DevOps Institute

Our DevOps Journey is Incomplete without Data


March 30, 2020

By: BMK Lakshminarayanan

Every company is a ‘software company’, “Software is eating the world”; along similar lines I recently heard that every company, regardless of size, is a ‘data company’.

It’s true that somewhere or other every organization produces, consumes, analyzes, reports data and makes decisions to promote, buy, sell, acquire, expand, down-size and so on based on data.

DevOps momentum has seen the rapid growth of new tools for CICD, ARA(Application Release Automation) and frameworks for enabling application delivery at pace.

When it comes to continuous delivery, modern architecture patterns and practices like microservices, our delivery teams face challenges with data. In this post, I discuss some of the challenges that I have gone through and share some ideas and concrete steps to help further understand the challenges around data in the DevOps space.

If we can only go as fast as only our weakest link, then data, data management, data architecture, and associated practices need our attention and love.

Who Owns the Data?

Let’s dive deep into the ‘data’ problem. The typical mentality in any enterprise is that the data team or data management team owns the data. There is a prevalent idea that they are the only team to protect data from unauthorised access, maintain the standards and conventions, ‘owning’ the data and that they are the very last defence system in the organisation. The question is: how did we get into this situation? The term ‘silo’ in DevOps hits me hard, as I see that the data team is the biggest silo in the entire organisation and value stream.

The Problem: is it Data, the Data People or Both?

In a typical object-oriented programming situation, I see that the ‘enterprise data team’ inherits a lot from their predecessors. They inherit the process, standards, procedures, planning, execution, operations and management. The challenge is recognizing and accepting the opportunity to improve, modernize, and simplify, i.e. apply lean principles. And making things developer-friendly is frequently the most significant barrier. Sometimes there  is a mix of emotions for me: anger, sadness and pity.

There is a misconception that the ‘old school’ way of doing things is the best way, and that DevOps and continuous delivery are just for applications and not for data.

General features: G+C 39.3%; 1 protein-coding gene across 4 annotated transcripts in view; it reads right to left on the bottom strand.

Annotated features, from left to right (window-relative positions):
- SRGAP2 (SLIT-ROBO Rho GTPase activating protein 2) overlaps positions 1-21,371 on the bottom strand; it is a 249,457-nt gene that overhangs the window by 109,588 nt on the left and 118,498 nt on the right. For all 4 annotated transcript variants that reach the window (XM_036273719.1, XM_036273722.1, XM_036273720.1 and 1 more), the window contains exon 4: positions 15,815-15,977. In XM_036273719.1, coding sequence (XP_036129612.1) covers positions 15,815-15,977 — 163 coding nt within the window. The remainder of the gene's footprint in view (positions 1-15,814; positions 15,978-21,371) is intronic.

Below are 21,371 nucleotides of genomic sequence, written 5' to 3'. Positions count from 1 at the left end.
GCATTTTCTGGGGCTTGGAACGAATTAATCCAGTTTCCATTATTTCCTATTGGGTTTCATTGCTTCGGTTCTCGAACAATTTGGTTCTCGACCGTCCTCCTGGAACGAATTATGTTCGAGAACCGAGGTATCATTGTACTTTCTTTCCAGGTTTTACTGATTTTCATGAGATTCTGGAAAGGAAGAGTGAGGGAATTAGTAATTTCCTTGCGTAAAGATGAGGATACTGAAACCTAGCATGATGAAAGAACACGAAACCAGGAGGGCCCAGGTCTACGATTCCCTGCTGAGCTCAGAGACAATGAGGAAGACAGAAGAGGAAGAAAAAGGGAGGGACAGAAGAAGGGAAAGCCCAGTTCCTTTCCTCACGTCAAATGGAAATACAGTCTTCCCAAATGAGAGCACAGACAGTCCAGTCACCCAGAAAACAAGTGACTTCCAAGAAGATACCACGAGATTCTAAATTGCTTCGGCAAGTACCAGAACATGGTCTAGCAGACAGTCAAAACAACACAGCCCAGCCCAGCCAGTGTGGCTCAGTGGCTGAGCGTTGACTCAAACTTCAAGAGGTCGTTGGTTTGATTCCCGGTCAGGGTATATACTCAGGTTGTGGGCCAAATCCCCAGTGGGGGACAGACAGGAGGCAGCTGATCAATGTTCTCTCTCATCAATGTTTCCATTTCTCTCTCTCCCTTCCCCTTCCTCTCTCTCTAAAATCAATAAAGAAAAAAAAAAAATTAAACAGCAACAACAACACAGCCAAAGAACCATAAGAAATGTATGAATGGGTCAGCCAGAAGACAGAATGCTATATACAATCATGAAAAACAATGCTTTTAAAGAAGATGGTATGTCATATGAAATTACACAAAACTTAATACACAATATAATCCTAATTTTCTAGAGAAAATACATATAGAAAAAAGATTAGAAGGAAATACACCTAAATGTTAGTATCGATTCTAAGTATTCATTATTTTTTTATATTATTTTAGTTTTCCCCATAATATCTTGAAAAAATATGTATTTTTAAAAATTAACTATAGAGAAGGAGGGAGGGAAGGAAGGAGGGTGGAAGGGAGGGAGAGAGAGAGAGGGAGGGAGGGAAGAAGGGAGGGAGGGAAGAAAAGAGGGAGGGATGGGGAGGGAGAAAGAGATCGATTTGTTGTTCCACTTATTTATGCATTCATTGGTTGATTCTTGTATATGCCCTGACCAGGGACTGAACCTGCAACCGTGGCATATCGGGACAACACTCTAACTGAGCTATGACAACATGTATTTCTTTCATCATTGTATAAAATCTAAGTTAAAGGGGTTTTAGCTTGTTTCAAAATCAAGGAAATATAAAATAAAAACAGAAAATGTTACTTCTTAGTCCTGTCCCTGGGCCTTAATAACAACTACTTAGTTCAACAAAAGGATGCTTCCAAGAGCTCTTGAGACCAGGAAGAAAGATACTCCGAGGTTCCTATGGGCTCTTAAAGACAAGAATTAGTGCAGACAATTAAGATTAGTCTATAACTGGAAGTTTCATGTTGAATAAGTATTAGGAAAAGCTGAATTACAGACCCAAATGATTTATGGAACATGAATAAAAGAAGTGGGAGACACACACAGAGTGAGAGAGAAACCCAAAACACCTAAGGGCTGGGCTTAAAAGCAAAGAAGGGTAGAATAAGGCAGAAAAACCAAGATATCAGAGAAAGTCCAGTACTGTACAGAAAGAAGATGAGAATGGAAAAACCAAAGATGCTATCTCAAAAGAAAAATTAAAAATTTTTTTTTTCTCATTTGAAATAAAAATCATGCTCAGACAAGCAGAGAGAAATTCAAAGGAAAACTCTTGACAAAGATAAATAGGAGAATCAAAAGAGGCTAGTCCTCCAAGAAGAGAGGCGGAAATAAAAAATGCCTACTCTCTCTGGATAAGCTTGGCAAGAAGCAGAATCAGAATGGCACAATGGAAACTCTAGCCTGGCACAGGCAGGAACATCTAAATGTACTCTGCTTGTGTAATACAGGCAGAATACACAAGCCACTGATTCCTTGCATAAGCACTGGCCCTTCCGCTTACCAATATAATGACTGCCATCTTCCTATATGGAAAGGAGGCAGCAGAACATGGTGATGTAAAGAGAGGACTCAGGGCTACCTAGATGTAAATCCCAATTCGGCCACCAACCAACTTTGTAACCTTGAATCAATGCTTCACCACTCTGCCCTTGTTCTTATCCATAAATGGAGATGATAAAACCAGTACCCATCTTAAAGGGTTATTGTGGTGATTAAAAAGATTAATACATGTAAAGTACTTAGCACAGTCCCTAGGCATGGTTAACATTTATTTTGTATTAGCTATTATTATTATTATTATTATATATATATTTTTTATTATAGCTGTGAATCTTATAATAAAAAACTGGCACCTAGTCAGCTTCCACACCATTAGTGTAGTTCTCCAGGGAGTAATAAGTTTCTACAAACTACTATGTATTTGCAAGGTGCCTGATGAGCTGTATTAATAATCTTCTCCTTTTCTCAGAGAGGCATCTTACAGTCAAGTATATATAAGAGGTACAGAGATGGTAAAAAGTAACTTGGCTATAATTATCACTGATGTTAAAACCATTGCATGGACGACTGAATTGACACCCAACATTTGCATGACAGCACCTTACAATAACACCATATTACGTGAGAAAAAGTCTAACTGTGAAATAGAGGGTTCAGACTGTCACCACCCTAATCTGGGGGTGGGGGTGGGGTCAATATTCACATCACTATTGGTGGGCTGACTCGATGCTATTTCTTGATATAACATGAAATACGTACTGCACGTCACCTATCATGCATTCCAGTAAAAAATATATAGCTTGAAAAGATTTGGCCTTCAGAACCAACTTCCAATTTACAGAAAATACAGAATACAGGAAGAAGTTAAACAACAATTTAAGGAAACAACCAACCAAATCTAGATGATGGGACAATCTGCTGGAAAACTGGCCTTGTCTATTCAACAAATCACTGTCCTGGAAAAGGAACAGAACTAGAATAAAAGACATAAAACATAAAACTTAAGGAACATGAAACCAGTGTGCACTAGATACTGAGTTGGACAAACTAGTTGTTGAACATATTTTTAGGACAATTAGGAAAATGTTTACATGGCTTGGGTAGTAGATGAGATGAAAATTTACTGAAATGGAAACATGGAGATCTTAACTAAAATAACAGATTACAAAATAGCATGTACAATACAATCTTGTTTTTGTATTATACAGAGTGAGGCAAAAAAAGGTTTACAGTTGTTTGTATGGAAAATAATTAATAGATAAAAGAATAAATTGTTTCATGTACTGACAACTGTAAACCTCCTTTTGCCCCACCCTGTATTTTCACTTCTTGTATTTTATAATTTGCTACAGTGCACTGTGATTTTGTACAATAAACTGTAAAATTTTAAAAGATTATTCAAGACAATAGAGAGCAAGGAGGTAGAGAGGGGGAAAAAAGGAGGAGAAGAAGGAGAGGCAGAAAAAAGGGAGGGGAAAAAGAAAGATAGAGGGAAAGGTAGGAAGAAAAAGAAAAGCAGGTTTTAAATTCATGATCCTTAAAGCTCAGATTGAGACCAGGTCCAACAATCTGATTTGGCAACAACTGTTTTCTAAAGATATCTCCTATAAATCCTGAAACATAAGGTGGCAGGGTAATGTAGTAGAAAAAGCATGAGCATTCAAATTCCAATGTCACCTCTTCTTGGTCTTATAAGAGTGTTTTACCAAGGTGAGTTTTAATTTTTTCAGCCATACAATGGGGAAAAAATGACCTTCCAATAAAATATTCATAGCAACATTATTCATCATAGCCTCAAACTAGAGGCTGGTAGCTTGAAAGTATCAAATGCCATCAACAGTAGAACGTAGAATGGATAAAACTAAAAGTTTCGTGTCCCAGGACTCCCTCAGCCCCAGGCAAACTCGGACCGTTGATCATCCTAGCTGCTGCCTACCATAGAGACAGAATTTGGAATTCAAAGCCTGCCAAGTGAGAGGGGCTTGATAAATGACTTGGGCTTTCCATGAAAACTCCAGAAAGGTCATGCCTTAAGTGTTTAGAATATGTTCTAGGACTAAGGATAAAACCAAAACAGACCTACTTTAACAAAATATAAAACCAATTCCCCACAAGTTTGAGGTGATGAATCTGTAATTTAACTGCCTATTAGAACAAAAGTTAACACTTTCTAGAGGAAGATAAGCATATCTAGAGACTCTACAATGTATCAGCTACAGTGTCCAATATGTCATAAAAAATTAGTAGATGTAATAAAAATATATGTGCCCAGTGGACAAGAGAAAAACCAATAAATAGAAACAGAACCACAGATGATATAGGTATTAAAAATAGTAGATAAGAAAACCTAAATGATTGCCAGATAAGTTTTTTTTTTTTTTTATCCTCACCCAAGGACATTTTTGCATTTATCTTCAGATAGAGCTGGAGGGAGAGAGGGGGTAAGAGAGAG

If improving our daily work and the way we work is more important than the work itself, why could we not help them and take them along this DevOps journey?

We Are Responsible for our System Complexity

IMHO,  the roots of the problem for most organizations are:

  1. How we think about data: application, operational, analytical and intelligence –  this includes data from apps, log files, monitoring, performance, core systems, lake, files and message hubs
  2. Struggling to understand the reality of realtime vs batch and the Impact of that in our business decisions
  3. How we move the data within an enterprise between different producers and consumers, data in business events and the flow of that event data within an enterprise between different system
  4. How to ‘unlock’ the data and make it available for the right users and the right use cases
  5. Data constraints that we live with due to tools, process and practices

Let us honestly answer these following questions. My list is long, but let’s start with:

  1. How many of us know how many ETL jobs exist in our enterprise? How many of them are still active?
  2. For storing scripts, Do we trust a ‘shared network’ drive more than a ‘source control’ system?
  3. Do we believe that we are sourcing the data only one time from the ‘source’ system/systems?
  4. Do we have or provide clarity to our development community on Systems of Record vs Systems of Engagement?

Our system complexities are because of our thinking, thinking particularly about the data. We tend to compromise a lot as we can’t get the data in the right way, at the right time, in the proper format.

Sometimes we impose these constraints on ourselves; a classic example which is due to data governance, data security, data normalization and data centralization.

Microservices Era and Big Ball of ‘Data’ Mud

If our systems distributed, why our Data is centralised? Centralising the data has benefits but is that the right way to build distributed systems/Microservices architecture?

We started thinking, doing about “Microservices” and distributed architecture patterns to simplify/break-down the monolith to enable “Enterprise agility”. Our attempts to apply this thinking to “Database” was not fruitful — either we did not pay attention or did not make any effort. The challenges we have, again the old habits come back and bite us.

Domain-Driven Design principles, Event-Driven Architecture — we can secure the support from the “Dev” community but not from “Data” — why?

  • We believe that building massive databases even with modern “Enterprise-Grade Modern Database” tools, is the right thing to do.
  • We believe that applying the same 30 years old naming conventions and standards to even modern databases, is the right thing to do.